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Concussion Worries Filter Down From NFL To Youth Football Leagues

Brett Blume
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CBS St. Louis (con't)

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EAST ST. LOUIS, Ill. (KMOX/AP) -  The serious concerns about life-altering head injuries that have been plaguing the NFL before and after Junior Seau’s high-profile suicide last week are moving down through all levels of organized football.

That includes local youth leagues, where grade-schoolers repeatedly bang into each other, often while wearing ill-fitting helmets that don’t protect them properly.

Mike Cox is vice-president for coaching at St. Louis Midwest Players Development League and oversees youth football played at the Jackie Joyner-Kersee Center in East St. Louis.

“It could be a dangerous sport if not done properly,” Cox tells KMOX News, adding that they work hard to make sure their young charges are learning the proper way to tackle, even how to be tackled, in order to avoid injury.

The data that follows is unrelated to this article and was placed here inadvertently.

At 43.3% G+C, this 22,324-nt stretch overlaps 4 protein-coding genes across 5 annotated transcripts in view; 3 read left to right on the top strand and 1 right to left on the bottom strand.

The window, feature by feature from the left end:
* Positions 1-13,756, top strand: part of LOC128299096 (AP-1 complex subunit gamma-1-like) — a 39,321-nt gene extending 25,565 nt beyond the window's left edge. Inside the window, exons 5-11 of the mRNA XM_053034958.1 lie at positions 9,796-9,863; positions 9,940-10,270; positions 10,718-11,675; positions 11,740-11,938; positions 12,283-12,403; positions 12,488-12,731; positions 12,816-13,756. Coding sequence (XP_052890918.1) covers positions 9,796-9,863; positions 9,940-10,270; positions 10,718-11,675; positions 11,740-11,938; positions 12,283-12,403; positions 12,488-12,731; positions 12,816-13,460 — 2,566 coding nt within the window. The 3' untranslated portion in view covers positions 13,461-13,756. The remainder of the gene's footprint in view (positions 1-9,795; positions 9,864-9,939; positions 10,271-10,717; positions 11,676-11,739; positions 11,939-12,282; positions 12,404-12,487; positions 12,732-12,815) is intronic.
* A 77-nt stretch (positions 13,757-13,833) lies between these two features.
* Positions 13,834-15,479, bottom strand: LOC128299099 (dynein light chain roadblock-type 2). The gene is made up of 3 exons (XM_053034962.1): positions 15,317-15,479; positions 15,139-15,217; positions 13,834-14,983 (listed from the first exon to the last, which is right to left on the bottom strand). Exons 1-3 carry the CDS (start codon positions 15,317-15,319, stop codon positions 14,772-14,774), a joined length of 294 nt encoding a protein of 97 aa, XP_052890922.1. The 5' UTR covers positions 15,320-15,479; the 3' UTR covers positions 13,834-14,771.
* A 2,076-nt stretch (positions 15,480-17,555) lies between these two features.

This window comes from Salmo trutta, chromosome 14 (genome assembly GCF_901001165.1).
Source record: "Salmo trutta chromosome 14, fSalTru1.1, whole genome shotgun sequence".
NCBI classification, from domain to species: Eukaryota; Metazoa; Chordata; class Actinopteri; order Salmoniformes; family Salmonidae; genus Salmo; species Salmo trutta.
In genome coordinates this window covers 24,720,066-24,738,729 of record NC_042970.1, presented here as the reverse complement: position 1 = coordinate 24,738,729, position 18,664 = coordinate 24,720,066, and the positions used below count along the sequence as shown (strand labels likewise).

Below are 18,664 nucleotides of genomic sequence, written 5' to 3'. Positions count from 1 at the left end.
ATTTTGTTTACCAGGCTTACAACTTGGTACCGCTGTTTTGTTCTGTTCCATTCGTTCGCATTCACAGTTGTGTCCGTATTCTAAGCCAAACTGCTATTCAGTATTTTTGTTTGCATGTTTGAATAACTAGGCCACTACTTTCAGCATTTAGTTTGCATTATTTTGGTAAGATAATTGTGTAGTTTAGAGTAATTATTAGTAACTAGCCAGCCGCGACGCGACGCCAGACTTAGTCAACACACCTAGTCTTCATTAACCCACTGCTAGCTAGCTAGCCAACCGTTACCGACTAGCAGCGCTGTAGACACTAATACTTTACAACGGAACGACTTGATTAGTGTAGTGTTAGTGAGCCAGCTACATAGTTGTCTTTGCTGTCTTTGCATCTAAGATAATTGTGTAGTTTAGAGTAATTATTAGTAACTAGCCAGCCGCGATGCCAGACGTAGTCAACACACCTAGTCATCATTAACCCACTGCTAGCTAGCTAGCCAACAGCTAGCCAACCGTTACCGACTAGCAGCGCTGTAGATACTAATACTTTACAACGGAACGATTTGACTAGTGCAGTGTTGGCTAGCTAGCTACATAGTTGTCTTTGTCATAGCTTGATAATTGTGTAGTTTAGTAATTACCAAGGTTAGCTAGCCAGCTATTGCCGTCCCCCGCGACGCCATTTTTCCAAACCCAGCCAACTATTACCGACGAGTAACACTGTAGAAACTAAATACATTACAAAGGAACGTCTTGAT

But despite his deep involvement, Cox can’t even convince his own family that the game is completely safe for young players.

“I have a 5-year-old boy and we’ve been looking at football,” Cox confides, “but me and his mother have to have very open discussions about head injuries, because right now she doesn’t want him to play.”

He adds that it the concussion danger is widely recognized and something that is constantly being addressed by organizers of youth football leagues.

“Over the last couple of years there’s been a major improvement in helmets,” Cox says. “And me personally, I just teach better technique, you know, better head placement. And to use their hands more, not just the gladiator-style of banging your head all the time.”

A recent study by a team of researchers at Virginia Tech and Wake Forest Universities found that unlike high school and college football, most of the severe hits suffered by 7- and 8-year-old football players happen during practice.

Meanwhile, researchers at Washington University are launching a study to determine the impact that concussions have on 1,000 athletes ages 10 to 18 over an extended period of time.

Dr. Mark Halstead says there is a growing concern of a potential link between repetitive concussions and a higher risk of depression.

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